OCR for page 164
--> many biochemical tests. Therefore, extensive biochemical testing is required to accurately identify these organisms (Hooper and Sebesteny, 1974; Lentsch and Wagner, 1980; Simpson and Simmons, 1980; Ackerman and Fox, 1981: Kunstyr and Hartman, 1983: Carter, 1984; Wullenweber-Schmidt et al., 1988). Control Since this agent is usually an opportunist, control of important primary pathogens and other factors that compromise host defenses may be more important than efforts to control P. pneumotropica infection. Cesarean derivation and maintenance in a gnotobiotic isolator may be necessary to exclude the organism completely. Antibiotic therapy has been attempted in a few instances (Gray and Campbell, 1953; Moore and Aldred, 1978), but it has limited value. Interference with Research Lesions due to P. pneumotropica in the skin and adnexal tissues can interfere with research involving those organs. Mouse Papule Virus Significance Very low. Perspective Knowledge of this agent is limited to a single report in which a group of mice with skin lesions resembling those of mousepox was described (Kraft and Moore, 1961). Agent The agent is an unclassified virus. It is ether sensitive and heat labile and can pass through a filter of 450 nm pore size. Inclusions found in skin lesions were considered suggestive of poxvirus etiology. Sera from infected animals were negative by the hemagglutination test for antibodies to vaccinia virus. No isolates of the agent are available for further study (L. M. Kraft, Moffett Field, Calif., personal communication, 1985).

OCR for page 164
--> Hosts Mice. Epizootiology Unknown. Clinical Papular skin lesions are characterized as areas of edema and hyperemia, with central indentation or dimple formation, randomly distributed over the body, including the feet and tail. Subsequently, there is keratinization and scab formation, followed by healing without scar formation. Lesions are most noticeable in nursing mice prior to the appearance of hair (Kraft and Moore, 1961). Pathology Raised papules are seen scattered over the entire body, particularly in neonatal mice before growth of hair. Microscopically, acidophilic, intracytoplasmic inclusions are present in the epidermis, and the dermis has variable infiltrates of neutrophils, lymphocytes, and histiocytes (Kraft and Moore, 1961). Diagnosis Diagnosis of a suspected occurrence of the disease should include isolation, characterization, and identification of the agent; fulfillment of Koch's postulates; and characterization of the clinical and pathological aspects of both the natural and experimental disease. Control Unknown. Interference with Research There are no known examples in which this agent interferes with research.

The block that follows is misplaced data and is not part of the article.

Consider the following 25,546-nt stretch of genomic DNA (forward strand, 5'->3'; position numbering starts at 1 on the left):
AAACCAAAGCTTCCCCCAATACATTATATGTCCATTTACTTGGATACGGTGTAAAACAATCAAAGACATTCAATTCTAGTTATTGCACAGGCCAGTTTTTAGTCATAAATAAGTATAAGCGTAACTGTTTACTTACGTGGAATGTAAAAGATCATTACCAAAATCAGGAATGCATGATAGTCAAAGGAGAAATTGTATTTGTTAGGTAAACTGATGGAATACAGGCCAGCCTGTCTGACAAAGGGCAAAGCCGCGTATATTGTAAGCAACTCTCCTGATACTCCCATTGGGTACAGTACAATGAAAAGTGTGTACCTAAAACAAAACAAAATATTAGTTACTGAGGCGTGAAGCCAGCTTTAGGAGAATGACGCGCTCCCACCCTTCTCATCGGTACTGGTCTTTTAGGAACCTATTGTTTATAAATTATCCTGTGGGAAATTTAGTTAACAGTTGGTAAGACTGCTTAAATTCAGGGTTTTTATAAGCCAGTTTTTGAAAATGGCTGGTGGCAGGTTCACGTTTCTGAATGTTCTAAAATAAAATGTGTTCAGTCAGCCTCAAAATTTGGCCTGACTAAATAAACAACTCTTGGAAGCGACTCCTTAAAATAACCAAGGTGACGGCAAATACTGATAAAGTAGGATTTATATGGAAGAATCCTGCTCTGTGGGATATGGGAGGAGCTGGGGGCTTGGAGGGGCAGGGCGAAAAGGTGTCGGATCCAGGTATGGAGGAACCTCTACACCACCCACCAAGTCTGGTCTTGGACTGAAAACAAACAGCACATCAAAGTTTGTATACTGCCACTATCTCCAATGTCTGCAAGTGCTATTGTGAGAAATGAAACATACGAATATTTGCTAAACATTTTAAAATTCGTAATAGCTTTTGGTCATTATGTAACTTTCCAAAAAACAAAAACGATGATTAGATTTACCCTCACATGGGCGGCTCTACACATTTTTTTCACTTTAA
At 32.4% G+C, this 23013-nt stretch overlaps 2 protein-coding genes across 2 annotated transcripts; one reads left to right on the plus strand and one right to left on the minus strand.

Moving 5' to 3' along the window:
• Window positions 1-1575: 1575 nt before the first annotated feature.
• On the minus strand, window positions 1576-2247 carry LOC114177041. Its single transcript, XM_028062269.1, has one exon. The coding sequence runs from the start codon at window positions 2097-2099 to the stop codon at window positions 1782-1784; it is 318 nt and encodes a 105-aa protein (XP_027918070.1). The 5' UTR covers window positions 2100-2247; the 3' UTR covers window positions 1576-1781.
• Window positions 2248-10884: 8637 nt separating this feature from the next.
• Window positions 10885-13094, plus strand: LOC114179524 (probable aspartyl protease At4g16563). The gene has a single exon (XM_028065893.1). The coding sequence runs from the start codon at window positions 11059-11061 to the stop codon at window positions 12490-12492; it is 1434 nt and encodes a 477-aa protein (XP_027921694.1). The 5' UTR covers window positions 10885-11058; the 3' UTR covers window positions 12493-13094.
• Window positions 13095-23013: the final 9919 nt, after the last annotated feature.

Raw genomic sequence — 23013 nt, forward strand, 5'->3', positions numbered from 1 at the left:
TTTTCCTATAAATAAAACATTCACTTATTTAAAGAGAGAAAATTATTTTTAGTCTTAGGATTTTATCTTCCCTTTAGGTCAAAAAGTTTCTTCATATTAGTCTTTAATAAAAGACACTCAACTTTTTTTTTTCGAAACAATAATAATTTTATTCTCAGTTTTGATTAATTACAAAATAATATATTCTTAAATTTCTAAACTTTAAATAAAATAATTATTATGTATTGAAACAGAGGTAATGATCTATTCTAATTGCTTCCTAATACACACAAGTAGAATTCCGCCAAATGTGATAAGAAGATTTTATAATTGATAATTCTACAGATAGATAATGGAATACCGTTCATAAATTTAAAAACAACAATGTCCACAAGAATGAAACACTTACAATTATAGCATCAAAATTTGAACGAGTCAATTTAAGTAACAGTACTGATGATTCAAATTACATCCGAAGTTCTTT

OCR for page 164
--> Mouse Mammary Tumor Virus Significance Infections of different mouse strains with variants of this agent provide a large assortment of valuable models for experimental viral carcinogenesis. Perspective 1933: Workers at the Jackson Laboratory (Little, Bittner, Green, and Murray) announced the discovery of a nonchromosomal influence of maternal origin that played a decisive role in the development of mouse mammary cancer (Gross. 1970). 1936: This "influence" was reported to be a virus transmitted through the mother's milk (Bittner, 1936; Visscher et al., 1942). 1959: DeOme et al. (1959) developed an assay for premalignant changes in the mouse mammary gland based on the outgrowth pattern of transplanted cells in mammary fat pads free of mammary rudiments. 1974: Lasfargues et al. (1974) successfully grew the virus in vitro. 1976: The ubiquity of the mouse mammary tumor virus (MMTV) provirus in cellular DNA of GR (substrain not given) mice was demonstrated through molecular hybridization studies (van Nie and Hilgers, 1976). 1979: Inbred strains of mice were shown to have different MMTV proviruses (Cohen and Varmus, 1979). Agent MMTV is a medium-sized RNA virus, family Retroviridae. It is the prototype of a morphologically distinct subclass of retrovirus, type B, that is characterized by an eccentric location of the nucleocapsid within the viral envelope (Bernhard, 1958; Bentvelzen and Hilgers, 1980; Schlom, 1980). Four major variants of the virus have been identified. MMTV-S (S for standard; the Bittner virus) is transmitted through the milk to nursing young and is highly oncogenic. MMTV-L (L for low oncogenic) is transmitted through germ cells and is weakly oncogenic. MMTV-P (P for pregnancydependent) is transmitted through both milk and germ cells and is highly oncogenic. MMTV-O (O for overlooked) is considered an endogenous virus in the genome of most mice (Bentvelzen and Hilgers, 1980; Medina, 1982).

OCR for page 164